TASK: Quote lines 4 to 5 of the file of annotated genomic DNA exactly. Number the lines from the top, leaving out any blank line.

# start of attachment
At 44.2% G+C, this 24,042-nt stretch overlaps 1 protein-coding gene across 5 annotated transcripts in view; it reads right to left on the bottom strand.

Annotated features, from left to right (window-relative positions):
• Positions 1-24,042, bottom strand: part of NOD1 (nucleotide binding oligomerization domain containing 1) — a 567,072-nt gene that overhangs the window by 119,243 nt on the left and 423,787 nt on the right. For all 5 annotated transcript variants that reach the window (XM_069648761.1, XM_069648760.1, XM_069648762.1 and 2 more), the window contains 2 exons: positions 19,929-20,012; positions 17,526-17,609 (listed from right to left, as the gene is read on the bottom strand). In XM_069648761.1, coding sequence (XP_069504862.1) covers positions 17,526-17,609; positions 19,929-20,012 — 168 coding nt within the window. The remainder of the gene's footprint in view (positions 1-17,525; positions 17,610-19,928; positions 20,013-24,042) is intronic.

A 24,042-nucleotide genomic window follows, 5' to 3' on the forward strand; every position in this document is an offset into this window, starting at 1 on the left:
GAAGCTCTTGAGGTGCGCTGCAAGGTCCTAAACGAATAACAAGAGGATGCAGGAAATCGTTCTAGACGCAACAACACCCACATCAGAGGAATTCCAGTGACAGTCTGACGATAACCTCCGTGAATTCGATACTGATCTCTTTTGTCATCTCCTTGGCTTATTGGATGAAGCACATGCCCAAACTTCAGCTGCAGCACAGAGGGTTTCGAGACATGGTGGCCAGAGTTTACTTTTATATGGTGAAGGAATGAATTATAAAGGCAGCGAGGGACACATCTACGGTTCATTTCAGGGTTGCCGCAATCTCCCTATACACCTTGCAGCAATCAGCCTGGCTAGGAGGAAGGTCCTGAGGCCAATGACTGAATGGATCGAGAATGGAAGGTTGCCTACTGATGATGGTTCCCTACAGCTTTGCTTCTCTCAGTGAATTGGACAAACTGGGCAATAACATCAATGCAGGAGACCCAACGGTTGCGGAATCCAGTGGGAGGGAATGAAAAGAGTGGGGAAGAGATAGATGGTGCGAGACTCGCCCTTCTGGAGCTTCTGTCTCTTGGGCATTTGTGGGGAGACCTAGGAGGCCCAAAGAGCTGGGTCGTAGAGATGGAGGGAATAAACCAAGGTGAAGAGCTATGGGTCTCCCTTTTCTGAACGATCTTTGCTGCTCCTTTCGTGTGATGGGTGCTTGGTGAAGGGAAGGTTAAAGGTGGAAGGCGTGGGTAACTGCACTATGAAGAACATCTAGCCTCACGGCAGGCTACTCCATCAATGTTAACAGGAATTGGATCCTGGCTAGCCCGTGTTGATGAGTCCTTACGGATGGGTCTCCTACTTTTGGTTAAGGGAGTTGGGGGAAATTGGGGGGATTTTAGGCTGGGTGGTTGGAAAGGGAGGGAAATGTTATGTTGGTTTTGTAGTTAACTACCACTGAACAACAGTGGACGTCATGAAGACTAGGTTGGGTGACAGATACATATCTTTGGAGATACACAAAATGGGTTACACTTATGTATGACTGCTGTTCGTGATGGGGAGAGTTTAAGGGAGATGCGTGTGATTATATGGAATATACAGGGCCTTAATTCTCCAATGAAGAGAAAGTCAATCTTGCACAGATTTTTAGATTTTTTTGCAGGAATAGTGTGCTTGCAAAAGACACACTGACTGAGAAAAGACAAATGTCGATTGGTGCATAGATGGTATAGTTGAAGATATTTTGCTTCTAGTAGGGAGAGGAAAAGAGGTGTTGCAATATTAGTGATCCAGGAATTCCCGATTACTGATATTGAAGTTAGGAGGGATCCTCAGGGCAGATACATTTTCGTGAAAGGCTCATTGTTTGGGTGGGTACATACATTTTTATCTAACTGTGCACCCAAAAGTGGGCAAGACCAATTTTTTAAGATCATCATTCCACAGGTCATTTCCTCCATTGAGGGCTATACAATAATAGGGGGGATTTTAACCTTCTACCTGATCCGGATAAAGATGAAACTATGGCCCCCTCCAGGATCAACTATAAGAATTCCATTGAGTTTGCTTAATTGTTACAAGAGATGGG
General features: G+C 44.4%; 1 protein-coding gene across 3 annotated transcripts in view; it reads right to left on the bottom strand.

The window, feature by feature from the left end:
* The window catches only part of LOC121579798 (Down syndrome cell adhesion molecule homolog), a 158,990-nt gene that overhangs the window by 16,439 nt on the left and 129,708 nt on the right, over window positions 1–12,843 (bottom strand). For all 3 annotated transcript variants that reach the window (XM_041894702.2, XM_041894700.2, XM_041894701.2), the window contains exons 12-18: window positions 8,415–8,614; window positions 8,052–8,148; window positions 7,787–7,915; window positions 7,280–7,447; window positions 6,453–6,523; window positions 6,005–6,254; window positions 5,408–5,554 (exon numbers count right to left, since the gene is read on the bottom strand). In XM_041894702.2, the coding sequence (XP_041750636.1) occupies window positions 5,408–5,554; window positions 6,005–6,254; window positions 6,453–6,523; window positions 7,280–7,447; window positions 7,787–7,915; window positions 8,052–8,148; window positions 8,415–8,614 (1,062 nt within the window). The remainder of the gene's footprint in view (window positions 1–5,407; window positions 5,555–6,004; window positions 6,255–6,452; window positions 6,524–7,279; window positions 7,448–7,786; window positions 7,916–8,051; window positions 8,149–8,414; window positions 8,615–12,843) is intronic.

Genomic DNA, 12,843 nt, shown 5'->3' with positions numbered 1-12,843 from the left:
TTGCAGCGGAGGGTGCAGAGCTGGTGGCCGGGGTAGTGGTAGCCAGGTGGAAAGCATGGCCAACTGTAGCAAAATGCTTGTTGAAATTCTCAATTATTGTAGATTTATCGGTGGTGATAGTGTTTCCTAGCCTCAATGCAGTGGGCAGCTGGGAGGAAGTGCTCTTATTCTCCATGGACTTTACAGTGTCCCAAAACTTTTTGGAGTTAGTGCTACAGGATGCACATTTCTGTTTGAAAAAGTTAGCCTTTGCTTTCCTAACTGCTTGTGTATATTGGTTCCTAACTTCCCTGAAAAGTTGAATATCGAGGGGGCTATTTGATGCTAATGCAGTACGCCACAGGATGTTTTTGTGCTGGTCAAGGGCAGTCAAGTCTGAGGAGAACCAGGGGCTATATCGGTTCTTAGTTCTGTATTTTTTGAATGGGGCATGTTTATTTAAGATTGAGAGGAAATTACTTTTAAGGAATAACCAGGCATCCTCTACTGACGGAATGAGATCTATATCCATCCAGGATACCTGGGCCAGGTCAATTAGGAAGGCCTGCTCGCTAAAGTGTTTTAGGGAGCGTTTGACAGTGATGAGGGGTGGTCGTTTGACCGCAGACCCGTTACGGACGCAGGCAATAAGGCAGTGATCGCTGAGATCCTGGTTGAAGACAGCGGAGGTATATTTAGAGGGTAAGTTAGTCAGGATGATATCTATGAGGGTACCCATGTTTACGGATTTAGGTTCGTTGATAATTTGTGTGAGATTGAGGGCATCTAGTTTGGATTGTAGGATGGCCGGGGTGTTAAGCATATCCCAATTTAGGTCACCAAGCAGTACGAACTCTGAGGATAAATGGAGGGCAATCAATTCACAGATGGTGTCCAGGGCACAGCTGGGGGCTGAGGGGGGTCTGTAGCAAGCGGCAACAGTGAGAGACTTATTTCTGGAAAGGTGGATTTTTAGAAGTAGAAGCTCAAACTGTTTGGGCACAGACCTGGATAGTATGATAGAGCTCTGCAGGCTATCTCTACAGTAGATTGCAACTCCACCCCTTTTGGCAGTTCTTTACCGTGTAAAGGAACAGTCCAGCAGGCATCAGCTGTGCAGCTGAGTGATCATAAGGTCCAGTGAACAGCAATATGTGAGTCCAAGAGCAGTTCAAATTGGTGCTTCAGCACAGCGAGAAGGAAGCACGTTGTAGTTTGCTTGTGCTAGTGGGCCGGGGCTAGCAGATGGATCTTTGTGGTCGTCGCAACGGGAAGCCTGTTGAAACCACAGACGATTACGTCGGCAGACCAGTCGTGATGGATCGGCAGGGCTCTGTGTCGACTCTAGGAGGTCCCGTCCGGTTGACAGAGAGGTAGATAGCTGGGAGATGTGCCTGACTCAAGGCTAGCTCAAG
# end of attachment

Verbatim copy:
A 24,042-nucleotide genomic window follows, 5' to 3' on the forward strand; every position in this document is an offset into this window, starting at 1 on the left:
GAAGCTCTTGAGGTGCGCTGCAAGGTCCTAAACGAATAACAAGAGGATGCAGGAAATCGTTCTAGACGCAACAACACCCACATCAGAGGAATTCCAGTGACAGTCTGACGATAACCTCCGTGAATTCGATACTGATCTCTTTTGTCATCTCCTTGGCTTATTGGATGAAGCACATGCCCAAACTTCAGCTGCAGCACAGAGGGTTTCGAGACATGGTGGCCAGAGTTTACTTTTATATGGTGAAGGAATGAATTATAAAGGCAGCGAGGGACACATCTACGGTTCATTTCAGGGTTGCCGCAATCTCCCTATACACCTTGCAGCAATCAGCCTGGCTAGGAGGAAGGTCCTGAGGCCAATGACTGAATGGATCGAGAATGGAAGGTTGCCTACTGATGATGGTTCCCTACAGCTTTGCTTCTCTCAGTGAATTGGACAAACTGGGCAATAACATCAATGCAGGAGACCCAACGGTTGCGGAATCCAGTGGGAGGGAATGAAAAGAGTGGGGAAGAGATAGATGGTGCGAGACTCGCCCTTCTGGAGCTTCTGTCTCTTGGGCATTTGTGGGGAGACCTAGGAGGCCCAAAGAGCTGGGTCGTAGAGATGGAGGGAATAAACCAAGGTGAAGAGCTATGGGTCTCCCTTTTCTGAACGATCTTTGCTGCTCCTTTCGTGTGATGGGTGCTTGGTGAAGGGAAGGTTAAAGGTGGAAGGCGTGGGTAACTGCACTATGAAGAACATCTAGCCTCACGGCAGGCTACTCCATCAATGTTAACAGGAATTGGATCCTGGCTAGCCCGTGTTGATGAGTCCTTACGGATGGGTCTCCTACTTTTGGTTAAGGGAGTTGGGGGAAATTGGGGGGATTTTAGGCTGGGTGGTTGGAAAGGGAGGGAAATGTTATGTTGGTTTTGTAGTTAACTACCACTGAACAACAGTGGACGTCATGAAGACTAGGTTGGGTGACAGATACATATCTTTGGAGATACACAAAATGGGTTACACTTATGTATGACTGCTGTTCGTGATGGGGAGAGTTTAAGGGAGATGCGTGTGATTATATGGAATATACAGGGCCTTAATTCTCCAATGAAGAGAAAGTCAATCTTGCACAGATTTTTAGATTTTTTTGCAGGAATAGTGTGCTTGCAAAAGACACACTGACTGAGAAAAGACAAATGTCGATTGGTGCATAGATGGTATAGTTGAAGATATTTTGCTTCTAGTAGGGAGAGGAAAAGAGGTGTTGCAATATTAGTGATCCAGGAATTCCCGATTACTGATATTGAAGTTAGGAGGGATCCTCAGGGCAGATACATTTTCGTGAAAGGCTCATTGTTTGGGTGGGTACATACATTTTTATCTAACTGTGCACCCAAAAGTGGGCAAGACCAATTTTTTAAGATCATCATTCCACAGGTCATTTCCTCCATTGAGGGCTATACAATAATAGGGGGGATTTTAACCTTCTACCTGATCCGGATAAAGATGAAACTATGGCCCCCTCCAGGATCAACTATAAGAATTCCATTGAGTTTGCTTAATTGTTACAAGAGATGGG